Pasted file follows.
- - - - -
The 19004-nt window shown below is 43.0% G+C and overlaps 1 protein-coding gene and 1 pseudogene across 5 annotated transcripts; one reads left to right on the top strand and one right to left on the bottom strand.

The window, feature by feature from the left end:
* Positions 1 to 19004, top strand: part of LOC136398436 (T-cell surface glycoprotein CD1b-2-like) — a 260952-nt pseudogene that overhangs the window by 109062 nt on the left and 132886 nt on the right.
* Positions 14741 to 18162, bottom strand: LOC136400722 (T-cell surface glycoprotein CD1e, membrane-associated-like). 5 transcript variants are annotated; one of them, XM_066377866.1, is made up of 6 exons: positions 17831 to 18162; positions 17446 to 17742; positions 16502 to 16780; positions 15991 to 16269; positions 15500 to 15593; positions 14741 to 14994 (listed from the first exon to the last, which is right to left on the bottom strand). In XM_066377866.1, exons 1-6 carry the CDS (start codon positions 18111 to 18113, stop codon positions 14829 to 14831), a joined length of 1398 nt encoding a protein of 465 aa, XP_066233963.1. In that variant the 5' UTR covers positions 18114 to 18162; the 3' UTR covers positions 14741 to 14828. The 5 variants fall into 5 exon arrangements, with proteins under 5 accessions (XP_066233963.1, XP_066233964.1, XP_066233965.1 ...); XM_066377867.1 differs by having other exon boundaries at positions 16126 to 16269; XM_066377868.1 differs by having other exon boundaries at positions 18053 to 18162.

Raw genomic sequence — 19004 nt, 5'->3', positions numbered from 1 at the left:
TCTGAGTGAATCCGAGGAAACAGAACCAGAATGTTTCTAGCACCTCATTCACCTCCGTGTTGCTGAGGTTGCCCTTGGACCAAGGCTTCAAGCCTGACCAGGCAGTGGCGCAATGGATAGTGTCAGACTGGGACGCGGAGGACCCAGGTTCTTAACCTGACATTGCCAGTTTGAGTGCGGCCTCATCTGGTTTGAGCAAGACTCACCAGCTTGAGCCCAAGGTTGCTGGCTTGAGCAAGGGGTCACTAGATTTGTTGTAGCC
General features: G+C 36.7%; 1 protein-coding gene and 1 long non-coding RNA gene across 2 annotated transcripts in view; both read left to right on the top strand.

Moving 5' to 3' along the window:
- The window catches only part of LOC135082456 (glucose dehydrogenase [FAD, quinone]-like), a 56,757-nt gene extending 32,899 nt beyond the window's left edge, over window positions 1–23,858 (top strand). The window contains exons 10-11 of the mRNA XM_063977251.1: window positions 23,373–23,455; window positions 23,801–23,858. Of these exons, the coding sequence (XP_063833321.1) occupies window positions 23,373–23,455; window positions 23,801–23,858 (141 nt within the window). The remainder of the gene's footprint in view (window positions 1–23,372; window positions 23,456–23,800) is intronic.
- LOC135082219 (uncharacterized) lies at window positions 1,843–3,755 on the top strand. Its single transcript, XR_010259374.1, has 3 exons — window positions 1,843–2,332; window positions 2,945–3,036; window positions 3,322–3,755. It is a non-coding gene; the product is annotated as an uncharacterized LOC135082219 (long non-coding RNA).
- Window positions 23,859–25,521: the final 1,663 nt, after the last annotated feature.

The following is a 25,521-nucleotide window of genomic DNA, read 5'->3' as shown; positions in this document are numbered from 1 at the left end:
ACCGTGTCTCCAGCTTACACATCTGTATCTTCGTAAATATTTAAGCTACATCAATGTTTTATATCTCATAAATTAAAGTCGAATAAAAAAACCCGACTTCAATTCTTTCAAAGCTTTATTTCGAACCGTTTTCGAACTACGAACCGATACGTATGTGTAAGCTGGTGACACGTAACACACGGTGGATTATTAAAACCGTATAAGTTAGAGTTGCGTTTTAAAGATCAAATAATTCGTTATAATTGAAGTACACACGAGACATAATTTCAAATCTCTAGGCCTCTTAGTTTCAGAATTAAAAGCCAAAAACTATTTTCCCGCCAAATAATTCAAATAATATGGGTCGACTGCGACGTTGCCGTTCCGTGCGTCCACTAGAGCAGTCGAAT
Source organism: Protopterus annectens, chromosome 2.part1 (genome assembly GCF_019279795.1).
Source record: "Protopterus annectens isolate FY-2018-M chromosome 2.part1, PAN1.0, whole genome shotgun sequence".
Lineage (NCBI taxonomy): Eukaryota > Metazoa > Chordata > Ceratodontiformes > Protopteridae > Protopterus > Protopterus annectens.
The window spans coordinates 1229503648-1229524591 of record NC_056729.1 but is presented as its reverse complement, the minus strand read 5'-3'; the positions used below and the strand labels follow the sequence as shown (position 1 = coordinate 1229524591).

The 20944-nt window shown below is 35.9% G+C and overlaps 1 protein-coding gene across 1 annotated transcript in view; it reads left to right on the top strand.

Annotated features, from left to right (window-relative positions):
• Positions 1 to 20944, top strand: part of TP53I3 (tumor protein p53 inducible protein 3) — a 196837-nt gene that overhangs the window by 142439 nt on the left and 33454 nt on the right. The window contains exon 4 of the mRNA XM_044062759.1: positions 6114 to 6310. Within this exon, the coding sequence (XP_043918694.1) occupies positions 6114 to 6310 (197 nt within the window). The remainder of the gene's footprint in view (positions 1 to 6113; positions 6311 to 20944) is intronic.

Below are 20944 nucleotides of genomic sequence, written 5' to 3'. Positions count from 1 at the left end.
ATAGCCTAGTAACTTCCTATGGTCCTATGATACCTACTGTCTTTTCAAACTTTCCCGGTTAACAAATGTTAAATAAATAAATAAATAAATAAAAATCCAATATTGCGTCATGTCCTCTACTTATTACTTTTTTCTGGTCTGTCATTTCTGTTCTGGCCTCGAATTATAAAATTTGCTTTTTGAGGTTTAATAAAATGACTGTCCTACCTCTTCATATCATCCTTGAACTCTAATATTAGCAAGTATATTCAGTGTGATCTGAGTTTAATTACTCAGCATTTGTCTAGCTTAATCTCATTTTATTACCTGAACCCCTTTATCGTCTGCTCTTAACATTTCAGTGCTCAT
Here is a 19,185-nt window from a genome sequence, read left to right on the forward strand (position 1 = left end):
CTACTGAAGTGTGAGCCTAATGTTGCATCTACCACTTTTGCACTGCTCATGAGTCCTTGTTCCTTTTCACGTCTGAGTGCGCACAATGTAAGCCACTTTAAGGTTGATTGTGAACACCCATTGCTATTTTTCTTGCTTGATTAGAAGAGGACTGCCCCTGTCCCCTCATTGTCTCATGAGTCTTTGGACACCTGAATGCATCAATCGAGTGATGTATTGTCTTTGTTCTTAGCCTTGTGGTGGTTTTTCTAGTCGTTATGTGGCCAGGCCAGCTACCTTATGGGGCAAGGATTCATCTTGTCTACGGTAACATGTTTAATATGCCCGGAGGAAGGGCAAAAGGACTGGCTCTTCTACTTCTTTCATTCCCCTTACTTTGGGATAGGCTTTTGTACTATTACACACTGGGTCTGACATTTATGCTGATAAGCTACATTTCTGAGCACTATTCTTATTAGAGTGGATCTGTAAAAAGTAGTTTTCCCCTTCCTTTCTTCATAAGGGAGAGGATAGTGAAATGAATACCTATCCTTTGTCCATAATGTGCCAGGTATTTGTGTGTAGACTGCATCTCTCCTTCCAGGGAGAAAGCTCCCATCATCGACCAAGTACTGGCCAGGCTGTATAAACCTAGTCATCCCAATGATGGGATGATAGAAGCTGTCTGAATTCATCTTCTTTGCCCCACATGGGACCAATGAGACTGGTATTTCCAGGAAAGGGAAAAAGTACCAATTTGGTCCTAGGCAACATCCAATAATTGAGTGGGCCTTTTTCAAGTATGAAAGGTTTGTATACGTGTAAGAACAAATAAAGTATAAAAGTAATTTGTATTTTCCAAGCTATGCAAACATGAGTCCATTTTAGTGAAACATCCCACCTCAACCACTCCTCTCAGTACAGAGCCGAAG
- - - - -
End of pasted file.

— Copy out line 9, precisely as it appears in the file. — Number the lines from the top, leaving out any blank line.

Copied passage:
- The window catches only part of LOC135082456 (glucose dehydrogenase [FAD, quinone]-like), a 56,757-nt gene extending 32,899 nt beyond the window's left edge, over window positions 1–23,858 (top strand). The window contains exons 10-11 of the mRNA XM_063977251.1: window positions 23,373–23,455; window positions 23,801–23,858. Of these exons, the coding sequence (XP_063833321.1) occupies window positions 23,373–23,455; window positions 23,801–23,858 (141 nt within the window). The remainder of the gene's footprint in view (window positions 1–23,372; window positions 23,456–23,800) is intronic.